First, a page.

Saturday, May 09, 2009

SEBTS: Repairing windows

This post is for our good friends James Hill and Jim Bedenbaugh in Laurens, SC, who have commented about my work posts. Here's an update and a shout out to the two of them.

I work at Southeastern Baptist Theological Seminary in Facilities. My main job is to clean the shop every day, but I also work as an apprentice in carpentry. Most days I get to work with William Warren. He is a student in the college, almost ten years younger than I, and a real craftsman.

Previously I have written about our work repairing column bases at Stephens-Mackie Hall, building a 4' X 8' outside door for Adams Hall's east entrance, and building a window for the Adams Hall's west side second floor classroom. We have been inspecting the other windows in Adams and have repaired several windows as well. The ones which need some wood work have usually needed a bottom piece. Pretty good for windows that were first installed about 1927, over 80 years ago.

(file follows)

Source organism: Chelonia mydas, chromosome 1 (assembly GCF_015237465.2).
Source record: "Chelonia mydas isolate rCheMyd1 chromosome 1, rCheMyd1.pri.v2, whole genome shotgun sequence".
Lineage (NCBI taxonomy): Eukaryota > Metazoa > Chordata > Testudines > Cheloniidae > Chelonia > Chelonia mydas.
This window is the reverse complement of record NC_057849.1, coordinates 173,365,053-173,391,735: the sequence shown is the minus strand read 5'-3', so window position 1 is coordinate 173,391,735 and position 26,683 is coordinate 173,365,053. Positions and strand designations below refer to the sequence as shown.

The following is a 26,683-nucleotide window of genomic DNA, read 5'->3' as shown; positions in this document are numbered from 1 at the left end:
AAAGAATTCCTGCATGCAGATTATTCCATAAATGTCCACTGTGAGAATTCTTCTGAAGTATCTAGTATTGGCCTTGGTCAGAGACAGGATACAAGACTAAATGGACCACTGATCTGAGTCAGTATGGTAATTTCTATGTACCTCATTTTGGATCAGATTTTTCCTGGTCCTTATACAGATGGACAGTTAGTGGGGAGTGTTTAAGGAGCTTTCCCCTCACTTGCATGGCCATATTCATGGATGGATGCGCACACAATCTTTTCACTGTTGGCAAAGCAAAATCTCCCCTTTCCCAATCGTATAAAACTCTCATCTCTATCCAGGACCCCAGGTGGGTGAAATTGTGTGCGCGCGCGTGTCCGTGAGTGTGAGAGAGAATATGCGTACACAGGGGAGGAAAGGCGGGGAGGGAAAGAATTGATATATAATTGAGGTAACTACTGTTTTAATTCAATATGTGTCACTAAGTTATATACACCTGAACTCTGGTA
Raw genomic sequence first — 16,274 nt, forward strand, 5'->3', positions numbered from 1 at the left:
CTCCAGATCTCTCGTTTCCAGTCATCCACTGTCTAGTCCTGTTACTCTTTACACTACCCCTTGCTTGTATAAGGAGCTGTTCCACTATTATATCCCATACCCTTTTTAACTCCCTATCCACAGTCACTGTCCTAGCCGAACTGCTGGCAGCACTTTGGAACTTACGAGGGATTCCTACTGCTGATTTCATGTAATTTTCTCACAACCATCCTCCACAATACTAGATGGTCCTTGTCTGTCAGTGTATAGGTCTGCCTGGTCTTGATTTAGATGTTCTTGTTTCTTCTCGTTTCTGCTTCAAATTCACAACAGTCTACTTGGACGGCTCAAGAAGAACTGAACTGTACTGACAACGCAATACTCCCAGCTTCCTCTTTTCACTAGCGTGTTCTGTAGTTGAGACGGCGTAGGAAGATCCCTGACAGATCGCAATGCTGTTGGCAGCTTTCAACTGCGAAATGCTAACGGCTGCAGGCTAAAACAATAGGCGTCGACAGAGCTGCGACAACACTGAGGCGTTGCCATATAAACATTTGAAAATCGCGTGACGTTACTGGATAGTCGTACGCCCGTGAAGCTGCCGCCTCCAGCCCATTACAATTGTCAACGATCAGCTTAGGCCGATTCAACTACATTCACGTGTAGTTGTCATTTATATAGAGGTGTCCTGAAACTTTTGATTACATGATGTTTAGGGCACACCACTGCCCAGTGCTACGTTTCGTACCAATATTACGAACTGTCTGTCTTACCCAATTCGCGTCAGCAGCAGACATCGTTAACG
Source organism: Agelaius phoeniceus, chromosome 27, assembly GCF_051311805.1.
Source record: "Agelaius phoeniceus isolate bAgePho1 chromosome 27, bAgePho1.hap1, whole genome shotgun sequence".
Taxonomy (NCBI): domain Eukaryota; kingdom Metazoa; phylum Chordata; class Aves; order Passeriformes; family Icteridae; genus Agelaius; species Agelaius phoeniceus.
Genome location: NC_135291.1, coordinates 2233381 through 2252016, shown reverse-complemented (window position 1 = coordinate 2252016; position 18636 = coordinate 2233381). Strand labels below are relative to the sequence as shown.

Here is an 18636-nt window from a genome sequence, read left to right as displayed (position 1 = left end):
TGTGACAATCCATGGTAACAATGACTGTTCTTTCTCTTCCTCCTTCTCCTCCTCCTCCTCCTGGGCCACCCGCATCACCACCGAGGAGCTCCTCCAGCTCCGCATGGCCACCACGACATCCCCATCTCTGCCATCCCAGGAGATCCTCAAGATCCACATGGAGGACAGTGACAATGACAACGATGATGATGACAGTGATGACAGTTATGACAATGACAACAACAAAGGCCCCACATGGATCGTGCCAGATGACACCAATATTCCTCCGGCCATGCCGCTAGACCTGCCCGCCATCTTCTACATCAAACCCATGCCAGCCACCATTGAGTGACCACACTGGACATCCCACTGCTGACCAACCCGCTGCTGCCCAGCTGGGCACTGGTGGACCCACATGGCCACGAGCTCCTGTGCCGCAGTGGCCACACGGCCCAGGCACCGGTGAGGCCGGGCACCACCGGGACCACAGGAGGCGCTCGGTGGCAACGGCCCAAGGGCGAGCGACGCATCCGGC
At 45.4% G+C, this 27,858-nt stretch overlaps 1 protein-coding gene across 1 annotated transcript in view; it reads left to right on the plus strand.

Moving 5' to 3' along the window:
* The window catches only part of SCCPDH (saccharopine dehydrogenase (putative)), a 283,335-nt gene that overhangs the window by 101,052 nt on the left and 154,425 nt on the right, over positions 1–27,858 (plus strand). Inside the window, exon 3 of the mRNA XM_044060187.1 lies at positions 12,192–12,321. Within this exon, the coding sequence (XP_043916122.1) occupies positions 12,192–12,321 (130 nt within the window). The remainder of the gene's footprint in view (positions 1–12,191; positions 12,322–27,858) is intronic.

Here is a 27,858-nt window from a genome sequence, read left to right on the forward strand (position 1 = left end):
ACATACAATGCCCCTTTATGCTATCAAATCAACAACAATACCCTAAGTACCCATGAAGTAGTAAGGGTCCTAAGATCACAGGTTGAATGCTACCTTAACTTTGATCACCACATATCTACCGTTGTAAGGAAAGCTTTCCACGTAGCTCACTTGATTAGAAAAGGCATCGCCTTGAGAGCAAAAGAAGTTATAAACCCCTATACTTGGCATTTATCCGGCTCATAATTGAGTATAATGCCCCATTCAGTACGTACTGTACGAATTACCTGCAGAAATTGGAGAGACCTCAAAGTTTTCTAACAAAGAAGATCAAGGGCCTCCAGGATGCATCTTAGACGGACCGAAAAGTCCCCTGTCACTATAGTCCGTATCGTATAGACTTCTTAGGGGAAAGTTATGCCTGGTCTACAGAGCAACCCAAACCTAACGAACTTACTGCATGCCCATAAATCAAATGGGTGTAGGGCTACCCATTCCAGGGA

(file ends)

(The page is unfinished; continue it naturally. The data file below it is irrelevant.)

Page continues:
William usually runs the fir stick through the shaper to get the top ready, then drills the square holes and cuts the bottom at a 5 degree angle while I try to take the rotten or damaged bottom piece off the window without damaging the stiles or breaking any panes. So far we've not broken one because we take it slow and easy.

Below are two pictures from yesterday when we were fixing the window in the first floor window in the west stairwell. Here is William fitting the bottom piece back into the window.

Here is the fixed window, primed, with its hardware on, back in place in the west stairwell.